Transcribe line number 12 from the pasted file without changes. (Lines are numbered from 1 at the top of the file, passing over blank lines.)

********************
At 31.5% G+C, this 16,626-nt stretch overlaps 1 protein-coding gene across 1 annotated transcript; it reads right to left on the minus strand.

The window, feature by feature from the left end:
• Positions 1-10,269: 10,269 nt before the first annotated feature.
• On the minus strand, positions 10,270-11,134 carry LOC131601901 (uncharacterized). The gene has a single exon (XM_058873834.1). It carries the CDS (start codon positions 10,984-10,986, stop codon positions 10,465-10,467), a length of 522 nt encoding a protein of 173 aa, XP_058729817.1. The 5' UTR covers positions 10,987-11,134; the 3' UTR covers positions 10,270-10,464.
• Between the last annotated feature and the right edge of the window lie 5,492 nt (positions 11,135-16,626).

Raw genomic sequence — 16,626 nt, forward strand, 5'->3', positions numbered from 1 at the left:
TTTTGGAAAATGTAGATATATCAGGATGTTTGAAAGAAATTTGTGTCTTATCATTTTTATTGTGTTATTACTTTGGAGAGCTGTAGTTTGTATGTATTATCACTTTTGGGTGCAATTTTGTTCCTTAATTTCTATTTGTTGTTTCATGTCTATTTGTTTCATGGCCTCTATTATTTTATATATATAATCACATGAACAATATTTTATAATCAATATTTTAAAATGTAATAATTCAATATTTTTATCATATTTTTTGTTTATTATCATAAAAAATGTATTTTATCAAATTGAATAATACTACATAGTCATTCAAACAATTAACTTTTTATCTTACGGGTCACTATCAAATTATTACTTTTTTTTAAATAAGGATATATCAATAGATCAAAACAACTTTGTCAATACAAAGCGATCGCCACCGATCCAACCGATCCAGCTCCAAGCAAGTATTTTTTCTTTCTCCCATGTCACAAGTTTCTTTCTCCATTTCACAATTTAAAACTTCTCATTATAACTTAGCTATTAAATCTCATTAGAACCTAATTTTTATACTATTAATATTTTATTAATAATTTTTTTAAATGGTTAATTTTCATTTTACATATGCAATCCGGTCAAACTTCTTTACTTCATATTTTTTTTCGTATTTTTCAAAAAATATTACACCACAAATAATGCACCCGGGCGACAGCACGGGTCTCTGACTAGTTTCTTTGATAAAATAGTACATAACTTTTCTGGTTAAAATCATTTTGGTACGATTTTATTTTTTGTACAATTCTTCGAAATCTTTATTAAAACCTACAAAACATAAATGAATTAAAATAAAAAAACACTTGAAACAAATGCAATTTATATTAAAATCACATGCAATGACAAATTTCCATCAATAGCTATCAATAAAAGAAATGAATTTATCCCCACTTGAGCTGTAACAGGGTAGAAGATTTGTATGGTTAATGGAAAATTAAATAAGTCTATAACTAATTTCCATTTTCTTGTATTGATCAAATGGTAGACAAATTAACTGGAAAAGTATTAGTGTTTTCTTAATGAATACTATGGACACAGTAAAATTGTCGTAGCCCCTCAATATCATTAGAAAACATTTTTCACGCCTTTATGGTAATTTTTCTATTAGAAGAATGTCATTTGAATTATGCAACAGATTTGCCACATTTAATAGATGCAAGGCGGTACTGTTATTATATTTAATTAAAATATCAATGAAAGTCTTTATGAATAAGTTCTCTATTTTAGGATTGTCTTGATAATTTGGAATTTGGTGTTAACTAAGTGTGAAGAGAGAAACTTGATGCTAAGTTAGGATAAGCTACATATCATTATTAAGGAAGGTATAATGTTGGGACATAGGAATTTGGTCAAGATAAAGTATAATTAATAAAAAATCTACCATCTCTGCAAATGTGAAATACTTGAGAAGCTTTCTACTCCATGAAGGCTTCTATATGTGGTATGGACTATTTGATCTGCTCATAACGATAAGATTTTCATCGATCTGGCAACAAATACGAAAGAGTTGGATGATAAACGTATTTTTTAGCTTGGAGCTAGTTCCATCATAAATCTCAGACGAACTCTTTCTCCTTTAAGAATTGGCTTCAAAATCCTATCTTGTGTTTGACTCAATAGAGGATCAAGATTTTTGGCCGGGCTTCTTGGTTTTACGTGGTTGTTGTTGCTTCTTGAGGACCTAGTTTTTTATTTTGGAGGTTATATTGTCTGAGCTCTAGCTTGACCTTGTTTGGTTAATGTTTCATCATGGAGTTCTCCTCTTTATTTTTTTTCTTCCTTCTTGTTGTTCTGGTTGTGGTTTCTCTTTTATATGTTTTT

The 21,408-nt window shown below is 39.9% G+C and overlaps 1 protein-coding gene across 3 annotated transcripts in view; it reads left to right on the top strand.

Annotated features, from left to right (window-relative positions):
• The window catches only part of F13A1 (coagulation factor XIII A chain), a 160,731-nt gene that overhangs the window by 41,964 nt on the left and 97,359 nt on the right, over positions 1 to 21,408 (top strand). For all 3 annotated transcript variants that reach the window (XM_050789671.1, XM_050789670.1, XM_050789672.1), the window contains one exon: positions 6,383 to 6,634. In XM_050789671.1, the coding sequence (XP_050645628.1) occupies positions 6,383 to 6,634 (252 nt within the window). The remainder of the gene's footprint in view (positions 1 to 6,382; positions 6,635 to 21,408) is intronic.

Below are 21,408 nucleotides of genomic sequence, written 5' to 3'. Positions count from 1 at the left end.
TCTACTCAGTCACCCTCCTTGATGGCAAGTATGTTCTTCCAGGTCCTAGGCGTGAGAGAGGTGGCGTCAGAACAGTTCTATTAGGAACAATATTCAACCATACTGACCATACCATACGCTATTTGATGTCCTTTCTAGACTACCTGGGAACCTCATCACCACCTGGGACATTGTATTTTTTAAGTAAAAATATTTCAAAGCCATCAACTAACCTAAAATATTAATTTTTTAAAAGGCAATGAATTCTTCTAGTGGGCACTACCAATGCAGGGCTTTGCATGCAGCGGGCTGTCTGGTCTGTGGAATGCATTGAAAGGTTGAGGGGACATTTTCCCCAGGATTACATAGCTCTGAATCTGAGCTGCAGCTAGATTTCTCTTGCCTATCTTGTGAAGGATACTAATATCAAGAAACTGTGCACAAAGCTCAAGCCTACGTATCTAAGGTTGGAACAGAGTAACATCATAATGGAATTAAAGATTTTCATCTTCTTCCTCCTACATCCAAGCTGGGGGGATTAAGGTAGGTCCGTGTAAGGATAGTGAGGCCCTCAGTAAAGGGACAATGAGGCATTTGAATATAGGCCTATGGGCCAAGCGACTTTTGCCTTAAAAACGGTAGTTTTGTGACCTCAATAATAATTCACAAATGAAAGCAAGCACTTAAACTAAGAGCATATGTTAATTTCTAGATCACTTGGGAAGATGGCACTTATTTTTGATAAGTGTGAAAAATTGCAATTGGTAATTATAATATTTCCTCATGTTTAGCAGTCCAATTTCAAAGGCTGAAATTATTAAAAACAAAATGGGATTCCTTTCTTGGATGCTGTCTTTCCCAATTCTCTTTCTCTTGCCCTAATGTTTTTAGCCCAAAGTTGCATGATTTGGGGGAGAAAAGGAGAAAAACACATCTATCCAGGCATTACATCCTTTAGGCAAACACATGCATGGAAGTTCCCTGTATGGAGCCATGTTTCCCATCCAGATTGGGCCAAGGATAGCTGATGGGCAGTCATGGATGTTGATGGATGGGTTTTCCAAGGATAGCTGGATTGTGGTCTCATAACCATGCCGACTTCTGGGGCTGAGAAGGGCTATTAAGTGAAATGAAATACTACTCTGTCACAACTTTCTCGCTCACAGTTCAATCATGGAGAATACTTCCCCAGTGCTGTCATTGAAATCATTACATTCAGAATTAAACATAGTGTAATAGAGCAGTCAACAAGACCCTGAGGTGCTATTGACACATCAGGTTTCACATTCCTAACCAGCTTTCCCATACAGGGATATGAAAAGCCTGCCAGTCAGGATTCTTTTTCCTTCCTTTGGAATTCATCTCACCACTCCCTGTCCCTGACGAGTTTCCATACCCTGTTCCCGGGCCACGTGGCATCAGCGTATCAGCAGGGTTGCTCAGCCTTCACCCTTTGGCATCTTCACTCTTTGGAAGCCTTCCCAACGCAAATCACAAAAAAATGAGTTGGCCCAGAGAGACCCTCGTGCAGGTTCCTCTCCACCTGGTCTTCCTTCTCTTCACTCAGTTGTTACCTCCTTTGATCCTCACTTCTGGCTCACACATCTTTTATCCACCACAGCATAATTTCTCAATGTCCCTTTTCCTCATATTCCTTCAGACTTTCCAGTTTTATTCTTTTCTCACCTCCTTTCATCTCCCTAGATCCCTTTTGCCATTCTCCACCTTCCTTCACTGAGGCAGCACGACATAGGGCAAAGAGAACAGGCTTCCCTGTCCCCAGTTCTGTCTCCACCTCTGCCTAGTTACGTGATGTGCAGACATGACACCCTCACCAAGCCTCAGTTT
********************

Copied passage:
TCTACTCAGTCACCCTCCTTGATGGCAAGTATGTTCTTCCAGGTCCTAGGCGTGAGAGAGGTGGCGTCAGAACAGTTCTATTAGGAACAATATTCAACCATACTGACCATACCATACGCTATTTGATGTCCTTTCTAGACTACCTGGGAACCTCATCACCACCTGGGACATTGTATTTTTTAAGTAAAAATATTTCAAAGCCATCAACTAACCTAAAATATTAATTTTTTAAAAGGCAATGAATTCTTCTAGTGGGCACTACCAATGCAGGGCTTTGCATGCAGCGGGCTGTCTGGTCTGTGGAATGCATTGAAAGGTTGAGGGGACATTTTCCCCAGGATTACATAGCTCTGAATCTGAGCTGCAGCTAGATTTCTCTTGCCTATCTTGTGAAGGATACTAATATCAAGAAACTGTGCACAAAGCTCAAGCCTACGTATCTAAGGTTGGAACAGAGTAACATCATAATGGAATTAAAGATTTTCATCTTCTTCCTCCTACATCCAAGCTGGGGGGATTAAGGTAGGTCCGTGTAAGGATAGTGAGGCCCTCAGTAAAGGGACAATGAGGCATTTGAATATAGGCCTATGGGCCAAGCGACTTTTGCCTTAAAAACGGTAGTTTTGTGACCTCAATAATAATTCACAAATGAAAGCAAGCACTTAAACTAAGAGCATATGTTAATTTCTAGATCACTTGGGAAGATGGCACTTATTTTTGATAAGTGTGAAAAATTGCAATTGGTAATTATAATATTTCCTCATGTTTAGCAGTCCAATTTCAAAGGCTGAAATTATTAAAAACAAAATGGGATTCCTTTCTTGGATGCTGTCTTTCCCAATTCTCTTTCTCTTGCCCTAATGTTTTTAGCCCAAAGTTGCATGATTTGGGGGAGAAAAGGAGAAAAACACATCTATCCAGGCATTACATCCTTTAGGCAAACACATGCATGGAAGTTCCCTGTATGGAGCCATGTTTCCCATCCAGATTGGGCCAAGGATAGCTGATGGGCAGTCATGGATGTTGATGGATGGGTTTTCCAAGGATAGCTGGATTGTGGTCTCATAACCATGCCGACTTCTGGGGCTGAGAAGGGCTATTAAGTGAAATGAAATACTACTCTGTCACAACTTTCTCGCTCACAGTTCAATCATGGAGAATACTTCCCCAGTGCTGTCATTGAAATCATTACATTCAGAATTAAACATAGTGTAATAGAGCAGTCAACAAGACCCTGAGGTGCTATTGACACATCAGGTTTCACATTCCTAACCAGCTTTCCCATACAGGGATATGAAAAGCCTGCCAGTCAGGATTCTTTTTCCTTCCTTTGGAATTCATCTCACCACTCCCTGTCCCTGACGAGTTTCCATACCCTGTTCCCGGGCCACGTGGCATCAGCGTATCAGCAGGGTTGCTCAGCCTTCACCCTTTGGCATCTTCACTCTTTGGAAGCCTTCCCAACGCAAATCACAAAAAAATGAGTTGGCCCAGAGAGACCCTCGTGCAGGTTCCTCTCCACCTGGTCTTCCTTCTCTTCACTCAGTTGTTACCTCCTTTGATCCTCACTTCTGGCTCACACATCTTTTATCCACCACAGCATAATTTCTCAATGTCCCTTTTCCTCATATTCCTTCAGACTTTCCAGTTTTATTCTTTTCTCACCTCCTTTCATCTCCCTAGATCCCTTTTGCCATTCTCCACCTTCCTTCACTGAGGCAGCACGACATAGGGCAAAGAGAACAGGCTTCCCTGTCCCCAGTTCTGTCTCCACCTCTGCCTAGTTACGTGATGTGCAGACATGACACCCTCACCAAGCCTCAGTTT